By the summer of 1861, President Lincoln had placed into motion his plan to isolate the secessionist Southern States by imposing a blockade of their shipping ports. The South’s economy was based on “King Cotton” and trade with England and other countries. Four million English textile jobs relied on the importation of southern cotton, and in turn southern leaders would need immense amounts of arms and equipment from Europe to defeat the oncoming threat from the north. Blockade runners would become the lifeline of the Confederacy.
Before the Federal blockade was fully in place in the latter part of 1861, supplies were primarily carried across the Atlantic on sailing ships able to handle large quantities of goods. One ship could supply thousands of Enfield rifles and enough ammunition for 30 thousand troops in the field. As the blockade became more fully implemented, newer, faster and smaller steamships were utilized to elude Union vessels.
On May 28, 1861 Charleston received notification that it’s port was to be blockaded and that any ship approaching the city would be warned off or seized. A fifteen day grace period was to be given to neutral ships to leave the harbor. Undeterred, Confederate leaders went into action and readied war ships and privateers to counter the threat. The exploits of these bold sailors serving in the Confederate Navy, on privateers and supply ships became greatly romanticized in the newspapers as “Cavaliers of the Sea”.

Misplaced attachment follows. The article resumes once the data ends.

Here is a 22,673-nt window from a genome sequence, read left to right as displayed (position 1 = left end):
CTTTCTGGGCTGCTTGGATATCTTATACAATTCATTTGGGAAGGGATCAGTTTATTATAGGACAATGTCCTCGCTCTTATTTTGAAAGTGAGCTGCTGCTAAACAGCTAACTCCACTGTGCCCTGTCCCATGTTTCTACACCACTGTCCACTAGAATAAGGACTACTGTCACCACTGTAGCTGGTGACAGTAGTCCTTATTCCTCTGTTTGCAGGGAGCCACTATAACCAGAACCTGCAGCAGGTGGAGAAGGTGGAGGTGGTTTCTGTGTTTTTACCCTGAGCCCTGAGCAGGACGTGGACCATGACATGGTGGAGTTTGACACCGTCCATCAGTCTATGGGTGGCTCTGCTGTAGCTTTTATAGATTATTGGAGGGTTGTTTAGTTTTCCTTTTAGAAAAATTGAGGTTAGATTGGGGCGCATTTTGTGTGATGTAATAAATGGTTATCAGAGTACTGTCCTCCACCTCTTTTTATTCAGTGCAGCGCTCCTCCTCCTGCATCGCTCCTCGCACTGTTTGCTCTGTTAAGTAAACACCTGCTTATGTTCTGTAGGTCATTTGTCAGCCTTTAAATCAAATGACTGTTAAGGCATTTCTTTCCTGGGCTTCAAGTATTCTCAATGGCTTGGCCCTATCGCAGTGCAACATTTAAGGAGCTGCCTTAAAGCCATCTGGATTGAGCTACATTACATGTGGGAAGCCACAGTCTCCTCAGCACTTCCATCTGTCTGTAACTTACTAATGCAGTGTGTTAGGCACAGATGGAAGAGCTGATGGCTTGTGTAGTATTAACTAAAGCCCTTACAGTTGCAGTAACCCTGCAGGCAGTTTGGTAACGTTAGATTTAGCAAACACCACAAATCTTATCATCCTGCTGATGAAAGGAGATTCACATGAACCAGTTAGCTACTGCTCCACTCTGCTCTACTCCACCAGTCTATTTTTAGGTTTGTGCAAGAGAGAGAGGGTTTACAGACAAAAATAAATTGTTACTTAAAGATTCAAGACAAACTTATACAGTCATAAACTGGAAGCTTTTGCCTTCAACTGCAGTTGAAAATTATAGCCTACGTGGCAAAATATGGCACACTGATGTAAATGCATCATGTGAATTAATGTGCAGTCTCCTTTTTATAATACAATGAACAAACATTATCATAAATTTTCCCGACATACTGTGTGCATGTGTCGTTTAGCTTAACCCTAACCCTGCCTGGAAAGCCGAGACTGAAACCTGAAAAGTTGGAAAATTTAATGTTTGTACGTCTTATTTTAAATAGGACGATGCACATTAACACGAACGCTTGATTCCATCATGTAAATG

Man, that composition seems familiar. . . .
“Emancipation” by Thomas Nast. Ohio State University.
Juneteenth has come again, and (quite rightly) the Galveston County Daily News, the paper that first published General Granger’s order that forms the basis for the holiday, has again called for the day to be recognized as a national holiday:
Those who are lobbying for a national holiday are not asking for a paid day off. They are asking for a commemorative day, like Flag Day on June 14 or Patriot Day on Sept. 11. All that would take is a presidential proclamation. Both the U.S. House and Senate have endorsed the idea.